GRIM new data has revealed Gympie gamblers lost almost $400,000 more at the pokies in August this year compared to the same time last year.
The data, released by the Office of Liquor and Gaming Regulation, shows how much punters have lost at pokie machines in every local government area every month.
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The latest figures show the Gympie LGA lost $1,931,873 on gambling machines in August, which was $395,473 (22.80 per cent) more than that time last year, $181,545 (9.86 per cent) more than last month and $533,514 (32.04 per cent) more than in February, when COVID-19 lockdown restrictions temporarily saw machines switched off.
The stats weren’t completely negative though, with Gympie shown to have lost less money per machine than neighbouring LGAs on the Sunshine and Fraser Coasts.
Gympie averaged a $5221 loss per machine, the Fraser Coast saw an average $5808 loss and the Sunshine Coast was even higher on $6005.
While worrying the statistics did not surprise Reverand Tim Costello, Chief Advocate at the Alliance for Gambling Reform.
Rev Costello told News Corp the situation in most areas of Queensland would have been “entirely avoidable if the Queensland Government had listened to public health experts, as they did regarding the coronavirus”.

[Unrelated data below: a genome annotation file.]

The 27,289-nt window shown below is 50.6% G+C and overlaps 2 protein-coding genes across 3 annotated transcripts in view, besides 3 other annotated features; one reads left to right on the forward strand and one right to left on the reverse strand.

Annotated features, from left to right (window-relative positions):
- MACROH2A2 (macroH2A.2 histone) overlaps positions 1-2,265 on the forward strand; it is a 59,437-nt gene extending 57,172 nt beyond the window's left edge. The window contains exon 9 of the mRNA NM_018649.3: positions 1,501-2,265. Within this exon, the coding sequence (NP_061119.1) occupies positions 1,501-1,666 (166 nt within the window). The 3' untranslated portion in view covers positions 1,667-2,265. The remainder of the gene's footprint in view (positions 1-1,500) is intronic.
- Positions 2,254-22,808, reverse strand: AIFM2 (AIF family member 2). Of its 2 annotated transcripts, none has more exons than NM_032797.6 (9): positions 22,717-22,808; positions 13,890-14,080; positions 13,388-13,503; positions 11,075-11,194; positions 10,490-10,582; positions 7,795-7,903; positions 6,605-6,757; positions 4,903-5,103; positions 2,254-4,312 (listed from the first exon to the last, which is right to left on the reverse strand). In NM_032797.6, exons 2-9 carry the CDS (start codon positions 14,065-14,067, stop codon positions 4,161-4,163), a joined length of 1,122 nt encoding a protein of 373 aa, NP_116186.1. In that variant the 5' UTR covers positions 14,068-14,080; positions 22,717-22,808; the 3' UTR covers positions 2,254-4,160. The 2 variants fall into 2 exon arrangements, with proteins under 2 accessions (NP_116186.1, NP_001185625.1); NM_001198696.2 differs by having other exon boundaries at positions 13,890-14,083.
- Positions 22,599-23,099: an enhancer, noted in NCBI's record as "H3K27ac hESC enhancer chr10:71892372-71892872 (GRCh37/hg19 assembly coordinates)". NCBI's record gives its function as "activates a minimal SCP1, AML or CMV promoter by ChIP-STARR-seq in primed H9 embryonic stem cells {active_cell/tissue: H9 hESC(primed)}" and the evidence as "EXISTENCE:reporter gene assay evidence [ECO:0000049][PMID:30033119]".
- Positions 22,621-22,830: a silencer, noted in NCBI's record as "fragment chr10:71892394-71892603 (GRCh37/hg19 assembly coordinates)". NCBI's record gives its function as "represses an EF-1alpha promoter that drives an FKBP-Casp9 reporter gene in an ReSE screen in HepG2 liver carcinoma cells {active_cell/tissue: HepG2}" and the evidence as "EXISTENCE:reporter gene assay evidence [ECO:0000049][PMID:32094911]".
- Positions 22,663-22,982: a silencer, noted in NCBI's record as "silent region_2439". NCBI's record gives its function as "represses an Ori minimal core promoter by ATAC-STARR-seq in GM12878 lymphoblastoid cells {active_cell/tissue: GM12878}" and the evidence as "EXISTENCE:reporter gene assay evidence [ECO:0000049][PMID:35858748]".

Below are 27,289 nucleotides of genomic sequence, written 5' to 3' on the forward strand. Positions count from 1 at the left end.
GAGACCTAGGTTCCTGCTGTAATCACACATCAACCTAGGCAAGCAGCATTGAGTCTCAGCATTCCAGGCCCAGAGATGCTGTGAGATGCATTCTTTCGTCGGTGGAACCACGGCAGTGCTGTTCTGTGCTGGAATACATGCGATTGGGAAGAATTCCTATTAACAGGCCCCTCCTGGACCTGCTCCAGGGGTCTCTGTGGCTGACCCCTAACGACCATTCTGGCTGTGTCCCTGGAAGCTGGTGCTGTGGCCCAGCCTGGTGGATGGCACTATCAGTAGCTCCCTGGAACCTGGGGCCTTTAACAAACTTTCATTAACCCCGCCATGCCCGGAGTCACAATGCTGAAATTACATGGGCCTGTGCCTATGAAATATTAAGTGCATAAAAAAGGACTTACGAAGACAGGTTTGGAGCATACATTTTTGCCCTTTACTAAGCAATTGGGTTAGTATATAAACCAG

“It’s impossible to argue that gambling is an essential service in the middle of a pandemic. If anything, gambling being on offer during a pandemic is yet another public health risk, one that is almost universally overlooked in a crisis,” Rev Costello said.
“Given we are in a recession, it is a very risky time for people who are experiencing gambling harm.
“Then there are the public health issues associated with gambling harm to consider, including mental ill-health, family violence and homelessness. These are of major concern, now more than ever.”
Rev Costello said it was also likely much of the increased losses were coming out of people’s welfare and stimulus payments.
“In times of emotional and financial stress people often seek out gambling as a way to soothe themselves, and also with the hope it may rescue them from their financial issues, when it will almost certainly only exacerbate them,” he said.
“There have also been reports about people using the superannuation they have withdrawn due to COVID-related hardship being gambled away. That has not only short-term but also major long-term consequences for individuals, families, and the Australian economy.”
“Nothing good is happening in pokie rooms at 3am, but the industry wants pokies running then because their best customers are people who are experiencing the worst gambling harm.”
The Gambling Helpline (1800 858 858) is a free, confidential telephone help service which operates 24 hours a day, 7 days a week.